Questions you don’t know

Sometimes you get a tricky question that you don’t know the answer to. I have a process to answer these questions.

  1. Walk them through my thinking process. When I get asked a question that I don’t know the answer, I walk them through my thinking process.
    • Question: For example, an interviewer asked me “How many cup of coffee are being sold today in Singapore?”
    • Answer: “Let me walk you through my thinking process. And let me say upfront that I don’t have the accurate statistics on top of my head. So we will make some assumptions. The statistics are easy to look up online. The point here is for you to understand how I would solve a problem. We know that Singapore has around 5.5 million people. Assume that 80% is at the coffee drinking age between 15-75 years of age. So we are down to 3.5Million people. Assume further that 1/3 of these people will drink 1 cup of coffee per day. So we are down to 1.2 Million people. Assume that 1/3 of these people will buy coffee outside and the rest will drink at home or at work, then we have 380,000 cup of coffee per day being sold in Singapore.” I would actually bring out my calculator on my Iphone to do the math. If there is a white board in the room, I would get up and draw out my assumptions on the board. Or I would draw out my assumptions on a piece of paper. The point of drawing it out on a board or on paper is to make it easier for the interviewer to follow. And by doing so, I end up looking energetic and dymanic. By the way, if you want to see the correct way of answering this question, read here.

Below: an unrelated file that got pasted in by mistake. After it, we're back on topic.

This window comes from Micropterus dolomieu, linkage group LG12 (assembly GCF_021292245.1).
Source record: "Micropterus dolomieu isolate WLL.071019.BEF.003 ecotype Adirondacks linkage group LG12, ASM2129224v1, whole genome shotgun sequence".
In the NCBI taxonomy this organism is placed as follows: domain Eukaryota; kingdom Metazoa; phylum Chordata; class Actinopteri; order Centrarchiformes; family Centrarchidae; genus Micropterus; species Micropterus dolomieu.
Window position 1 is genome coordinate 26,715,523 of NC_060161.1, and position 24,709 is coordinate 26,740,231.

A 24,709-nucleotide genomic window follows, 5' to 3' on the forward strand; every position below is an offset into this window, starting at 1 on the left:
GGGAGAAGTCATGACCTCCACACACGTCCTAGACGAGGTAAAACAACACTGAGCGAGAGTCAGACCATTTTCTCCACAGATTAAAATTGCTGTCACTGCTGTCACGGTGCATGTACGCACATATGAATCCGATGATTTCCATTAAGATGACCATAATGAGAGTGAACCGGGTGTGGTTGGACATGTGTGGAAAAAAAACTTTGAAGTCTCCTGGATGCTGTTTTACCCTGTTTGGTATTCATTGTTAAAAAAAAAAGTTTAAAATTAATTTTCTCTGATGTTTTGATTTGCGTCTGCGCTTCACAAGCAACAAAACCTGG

2.  Steer them toward something I do know in a different situation. When an interviewer asked a questions that I don’t completely know the answer but know the answer in a different situation, I would steer them toward this answer.
    • Question: “Why is it difficult to build a subway in China?”
    • Answer: “I have not lived in China. But based on my experience of living in Vietnam, it is difficult to build a subway because the land rights are not clear. As such, it is difficult to move many people out of their houses to clear the roads. I suspect the same is true for China as they are both Communist countries.”
  3. Be honest and tell them about my other skills.  When an interview asked a question that I completely don’t know the answer, I will be honest and tell them that I don’t know the answer but I have other skills to make up for it.
    • Question: “Do you have sales experience?” I was asked this question when I was interviewing for Gartner covering the Vietnamese market and had zero sales experience.
    • Answer: “I don’t have sales experience. I do have two other skills that will make up for it. First, I have experience in doing consultant work. In being a consultant, I have to deal directly with clients, ask questions to understand their needs, come up with solutions, and provide a service. I believe that these experiences are transferrable and will make me successful as as sales person. The second skill I have is that I understand the Vietnamese market and understand how Vietnamese choose to buy product.”